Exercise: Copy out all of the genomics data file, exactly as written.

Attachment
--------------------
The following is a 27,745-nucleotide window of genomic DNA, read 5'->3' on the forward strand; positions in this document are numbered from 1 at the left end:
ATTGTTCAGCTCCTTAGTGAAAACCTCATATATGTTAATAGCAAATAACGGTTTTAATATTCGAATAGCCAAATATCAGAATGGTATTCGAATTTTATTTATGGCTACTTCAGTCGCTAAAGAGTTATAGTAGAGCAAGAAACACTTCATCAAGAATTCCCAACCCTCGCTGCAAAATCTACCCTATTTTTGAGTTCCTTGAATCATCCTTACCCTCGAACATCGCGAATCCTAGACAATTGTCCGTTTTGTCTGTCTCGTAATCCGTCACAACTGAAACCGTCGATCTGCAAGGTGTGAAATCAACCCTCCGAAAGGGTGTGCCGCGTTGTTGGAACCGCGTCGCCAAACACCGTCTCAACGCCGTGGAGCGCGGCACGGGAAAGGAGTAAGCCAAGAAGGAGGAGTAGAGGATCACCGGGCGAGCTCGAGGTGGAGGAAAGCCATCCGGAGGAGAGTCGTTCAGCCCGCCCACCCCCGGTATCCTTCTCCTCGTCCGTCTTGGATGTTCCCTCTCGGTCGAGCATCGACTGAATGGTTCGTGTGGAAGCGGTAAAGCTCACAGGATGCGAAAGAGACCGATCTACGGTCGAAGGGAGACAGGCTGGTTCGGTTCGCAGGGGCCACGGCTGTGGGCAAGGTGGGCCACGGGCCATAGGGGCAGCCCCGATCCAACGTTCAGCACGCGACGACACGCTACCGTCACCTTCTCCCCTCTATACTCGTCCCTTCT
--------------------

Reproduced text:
The following is a 27,745-nucleotide window of genomic DNA, read 5'->3' on the forward strand; positions in this document are numbered from 1 at the left end:
ATTGTTCAGCTCCTTAGTGAAAACCTCATATATGTTAATAGCAAATAACGGTTTTAATATTCGAATAGCCAAATATCAGAATGGTATTCGAATTTTATTTATGGCTACTTCAGTCGCTAAAGAGTTATAGTAGAGCAAGAAACACTTCATCAAGAATTCCCAACCCTCGCTGCAAAATCTACCCTATTTTTGAGTTCCTTGAATCATCCTTACCCTCGAACATCGCGAATCCTAGACAATTGTCCGTTTTGTCTGTCTCGTAATCCGTCACAACTGAAACCGTCGATCTGCAAGGTGTGAAATCAACCCTCCGAAAGGGTGTGCCGCGTTGTTGGAACCGCGTCGCCAAACACCGTCTCAACGCCGTGGAGCGCGGCACGGGAAAGGAGTAAGCCAAGAAGGAGGAGTAGAGGATCACCGGGCGAGCTCGAGGTGGAGGAAAGCCATCCGGAGGAGAGTCGTTCAGCCCGCCCACCCCCGGTATCCTTCTCCTCGTCCGTCTTGGATGTTCCCTCTCGGTCGAGCATCGACTGAATGGTTCGTGTGGAAGCGGTAAAGCTCACAGGATGCGAAAGAGACCGATCTACGGTCGAAGGGAGACAGGCTGGTTCGGTTCGCAGGGGCCACGGCTGTGGGCAAGGTGGGCCACGGGCCATAGGGGCAGCCCCGATCCAACGTTCAGCACGCGACGACACGCTACCGTCACCTTCTCCCCTCTATACTCGTCCCTTCT